“The Constitutional Court of South Africa: an Evaluation” (2009) 125 L.Q.R. 440.
“In Re P & Others: An Exception to the “no more, certainly no less” rule”  P.L. 43.
‘Focus on Article 8’  J.R. 29 (with S. Lambert and A. Lindsay-Strugo).
“Can Damages Buy You Happiness? Damages for Distress after Farley v Skinner”  K.L.J 113.
“Expedition of Public Law Appeals in the Court of Appeal”  J.R. 204
“The European Ceiling of Human Rights”  P.L. 720.
Book Review: The Court of Appeal  M.L.R 1032.
“Winning the case or winning the campaign”  J.R. 107
Court of Appeal, Asylum and Immigration Bench Book (2005-2007).
Assisting in the preparing the UK’s contribution to the Venice Commission Bulletin on Constitutional Case Law (Council of Europe)
“Retrospective Effect: Is Article 5 any different?” (2006) 122 L.Q.R. 370.
“Discriminating Against A Discriminator” (2006) C.L.J. 508.
“Privacy: A missed opportunity” (2005) Tort Law Review (November 2005).
“Executive Mindedness Reinvented?” (2005) South African Journal of Human Rights.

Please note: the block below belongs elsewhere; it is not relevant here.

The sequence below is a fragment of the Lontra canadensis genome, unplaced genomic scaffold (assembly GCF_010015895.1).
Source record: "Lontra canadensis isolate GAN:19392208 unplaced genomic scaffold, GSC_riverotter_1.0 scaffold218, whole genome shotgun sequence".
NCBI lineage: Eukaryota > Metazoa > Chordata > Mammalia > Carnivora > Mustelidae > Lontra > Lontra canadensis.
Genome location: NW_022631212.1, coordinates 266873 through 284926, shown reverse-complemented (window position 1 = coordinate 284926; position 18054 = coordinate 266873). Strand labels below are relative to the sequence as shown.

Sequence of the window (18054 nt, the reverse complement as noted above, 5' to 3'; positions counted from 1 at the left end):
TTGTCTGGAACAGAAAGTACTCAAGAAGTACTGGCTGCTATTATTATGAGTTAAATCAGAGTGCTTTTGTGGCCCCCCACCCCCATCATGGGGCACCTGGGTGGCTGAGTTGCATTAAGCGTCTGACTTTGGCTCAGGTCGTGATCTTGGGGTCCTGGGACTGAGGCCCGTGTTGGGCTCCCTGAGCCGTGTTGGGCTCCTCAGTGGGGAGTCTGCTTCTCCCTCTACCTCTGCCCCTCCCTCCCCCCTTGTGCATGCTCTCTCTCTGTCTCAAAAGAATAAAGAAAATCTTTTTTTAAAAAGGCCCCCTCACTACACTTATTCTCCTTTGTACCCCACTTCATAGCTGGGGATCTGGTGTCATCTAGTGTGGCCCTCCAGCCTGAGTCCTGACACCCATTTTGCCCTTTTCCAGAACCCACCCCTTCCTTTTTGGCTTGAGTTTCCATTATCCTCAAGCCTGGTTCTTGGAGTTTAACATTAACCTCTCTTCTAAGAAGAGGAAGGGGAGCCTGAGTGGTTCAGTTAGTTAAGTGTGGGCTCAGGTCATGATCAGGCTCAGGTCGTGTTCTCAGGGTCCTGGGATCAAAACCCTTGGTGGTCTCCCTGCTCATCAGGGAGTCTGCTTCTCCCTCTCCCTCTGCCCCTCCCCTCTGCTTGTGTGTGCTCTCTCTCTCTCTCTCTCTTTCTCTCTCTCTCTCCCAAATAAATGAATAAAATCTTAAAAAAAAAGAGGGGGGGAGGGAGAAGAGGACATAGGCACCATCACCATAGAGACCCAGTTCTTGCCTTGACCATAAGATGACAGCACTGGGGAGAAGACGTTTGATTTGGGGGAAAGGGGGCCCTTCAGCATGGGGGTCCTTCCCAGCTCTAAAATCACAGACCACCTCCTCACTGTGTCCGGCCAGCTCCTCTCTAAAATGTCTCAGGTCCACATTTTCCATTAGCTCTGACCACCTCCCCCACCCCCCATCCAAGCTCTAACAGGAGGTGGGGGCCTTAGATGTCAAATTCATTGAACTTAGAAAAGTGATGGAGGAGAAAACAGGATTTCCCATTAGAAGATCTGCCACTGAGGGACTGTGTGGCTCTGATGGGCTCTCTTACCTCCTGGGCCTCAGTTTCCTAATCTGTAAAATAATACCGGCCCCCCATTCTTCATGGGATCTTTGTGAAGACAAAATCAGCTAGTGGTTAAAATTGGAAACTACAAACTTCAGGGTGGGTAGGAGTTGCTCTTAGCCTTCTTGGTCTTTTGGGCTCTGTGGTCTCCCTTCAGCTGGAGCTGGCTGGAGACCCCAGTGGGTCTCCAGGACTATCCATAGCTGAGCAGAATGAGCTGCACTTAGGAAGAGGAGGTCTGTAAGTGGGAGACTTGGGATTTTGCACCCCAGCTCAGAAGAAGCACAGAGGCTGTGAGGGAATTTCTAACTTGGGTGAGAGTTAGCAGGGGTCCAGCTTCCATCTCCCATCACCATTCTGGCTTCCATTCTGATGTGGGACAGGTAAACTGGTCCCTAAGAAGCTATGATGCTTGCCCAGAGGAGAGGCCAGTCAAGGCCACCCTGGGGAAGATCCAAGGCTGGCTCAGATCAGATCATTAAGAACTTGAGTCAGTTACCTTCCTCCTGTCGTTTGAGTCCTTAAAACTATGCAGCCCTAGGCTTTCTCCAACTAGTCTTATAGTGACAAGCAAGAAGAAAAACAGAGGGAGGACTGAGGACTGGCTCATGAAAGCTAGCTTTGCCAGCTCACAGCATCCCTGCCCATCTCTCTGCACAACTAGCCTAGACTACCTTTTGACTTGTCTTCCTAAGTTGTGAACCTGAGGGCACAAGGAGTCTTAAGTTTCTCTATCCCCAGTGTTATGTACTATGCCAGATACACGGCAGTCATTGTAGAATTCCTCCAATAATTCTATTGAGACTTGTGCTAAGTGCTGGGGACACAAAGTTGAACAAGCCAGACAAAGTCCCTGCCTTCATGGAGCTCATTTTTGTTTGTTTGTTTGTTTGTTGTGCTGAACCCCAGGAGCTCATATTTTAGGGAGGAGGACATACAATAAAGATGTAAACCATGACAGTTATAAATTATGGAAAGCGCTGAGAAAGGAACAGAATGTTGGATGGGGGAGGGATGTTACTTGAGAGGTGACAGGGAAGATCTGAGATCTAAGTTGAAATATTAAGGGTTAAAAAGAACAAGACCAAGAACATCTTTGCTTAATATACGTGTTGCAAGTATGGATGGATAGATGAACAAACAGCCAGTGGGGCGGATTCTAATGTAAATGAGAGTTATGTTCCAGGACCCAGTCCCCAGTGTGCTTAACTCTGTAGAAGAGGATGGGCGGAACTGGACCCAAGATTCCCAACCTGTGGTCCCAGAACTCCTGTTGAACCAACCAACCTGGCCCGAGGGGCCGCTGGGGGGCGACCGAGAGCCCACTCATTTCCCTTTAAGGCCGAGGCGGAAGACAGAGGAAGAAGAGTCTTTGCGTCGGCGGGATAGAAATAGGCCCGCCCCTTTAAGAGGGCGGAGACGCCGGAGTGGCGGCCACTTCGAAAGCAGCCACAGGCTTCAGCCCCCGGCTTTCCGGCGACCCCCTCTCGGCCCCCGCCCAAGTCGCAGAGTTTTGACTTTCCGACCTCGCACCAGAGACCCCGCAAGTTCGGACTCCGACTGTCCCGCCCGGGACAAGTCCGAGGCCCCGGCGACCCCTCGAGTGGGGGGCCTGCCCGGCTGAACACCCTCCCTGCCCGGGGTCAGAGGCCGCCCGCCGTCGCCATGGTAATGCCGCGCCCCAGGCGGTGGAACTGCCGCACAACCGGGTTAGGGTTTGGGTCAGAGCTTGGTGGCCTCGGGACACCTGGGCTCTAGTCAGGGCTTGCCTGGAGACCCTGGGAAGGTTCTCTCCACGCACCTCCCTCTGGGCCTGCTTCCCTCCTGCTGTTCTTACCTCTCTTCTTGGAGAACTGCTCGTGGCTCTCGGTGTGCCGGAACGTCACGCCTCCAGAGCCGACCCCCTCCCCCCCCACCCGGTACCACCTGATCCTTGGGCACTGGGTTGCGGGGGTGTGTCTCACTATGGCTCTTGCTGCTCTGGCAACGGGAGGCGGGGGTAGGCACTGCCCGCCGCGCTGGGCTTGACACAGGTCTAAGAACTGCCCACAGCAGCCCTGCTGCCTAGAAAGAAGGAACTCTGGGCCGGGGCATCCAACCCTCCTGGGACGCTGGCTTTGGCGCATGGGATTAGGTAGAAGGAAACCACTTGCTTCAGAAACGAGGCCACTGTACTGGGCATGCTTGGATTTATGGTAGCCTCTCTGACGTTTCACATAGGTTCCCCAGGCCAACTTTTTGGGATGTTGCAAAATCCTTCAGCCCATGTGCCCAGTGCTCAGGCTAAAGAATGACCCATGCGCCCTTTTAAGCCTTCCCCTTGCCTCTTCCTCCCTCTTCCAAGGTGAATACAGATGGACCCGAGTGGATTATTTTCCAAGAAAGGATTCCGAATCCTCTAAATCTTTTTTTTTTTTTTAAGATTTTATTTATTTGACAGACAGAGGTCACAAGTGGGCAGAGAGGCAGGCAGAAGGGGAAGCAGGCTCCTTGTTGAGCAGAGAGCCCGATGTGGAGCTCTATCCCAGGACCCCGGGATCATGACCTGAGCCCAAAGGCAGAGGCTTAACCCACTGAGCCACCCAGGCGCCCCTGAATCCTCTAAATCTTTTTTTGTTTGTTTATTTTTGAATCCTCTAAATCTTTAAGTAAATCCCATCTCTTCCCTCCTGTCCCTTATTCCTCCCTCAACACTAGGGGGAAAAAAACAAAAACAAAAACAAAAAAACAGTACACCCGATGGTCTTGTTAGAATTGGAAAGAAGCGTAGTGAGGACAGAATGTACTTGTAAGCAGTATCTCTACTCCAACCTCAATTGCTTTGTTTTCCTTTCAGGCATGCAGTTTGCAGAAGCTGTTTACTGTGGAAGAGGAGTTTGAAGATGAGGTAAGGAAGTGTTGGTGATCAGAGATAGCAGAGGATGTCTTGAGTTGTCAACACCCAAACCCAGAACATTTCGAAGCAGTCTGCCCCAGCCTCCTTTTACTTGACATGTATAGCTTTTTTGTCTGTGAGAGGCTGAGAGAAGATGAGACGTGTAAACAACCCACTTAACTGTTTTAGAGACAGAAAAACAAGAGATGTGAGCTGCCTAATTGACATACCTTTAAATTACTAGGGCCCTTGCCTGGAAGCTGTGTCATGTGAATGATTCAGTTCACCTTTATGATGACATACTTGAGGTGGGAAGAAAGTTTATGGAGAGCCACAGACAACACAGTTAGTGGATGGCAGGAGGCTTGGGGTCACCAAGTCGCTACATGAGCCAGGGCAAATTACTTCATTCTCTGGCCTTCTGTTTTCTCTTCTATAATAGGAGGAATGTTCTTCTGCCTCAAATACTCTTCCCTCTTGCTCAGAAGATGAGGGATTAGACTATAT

“Fairness in South African contract law”, (2003) South African Law Journal 120(2).
- ARDL (former committee member)
- Young Public Lawyers Group
- M.A. (Jurisprudence) (Oxon) (2000-2002)
- Post-Graduate Degree in Philosophy (Wits) (2000)
- B.A. (Philosophy & History), University of the Witwatersrand, South Africa (1997-2000)
All members of Chambers are registered with the Bar Standards Board of England and Wales. For our standard contractual terms click here.
Bar Council Number: 52915
VAT Registration Number: 936089495
Legal Status: Barrister
Professional Insurance: All members of Chambers have professional liability insurance provided by the Bar Mutual Indemnity Fund Ltd. Territorial coverage is world-wide and subject to the term of the Bar Mutual. Click here for details.
Regulated by the Bar Standards Board.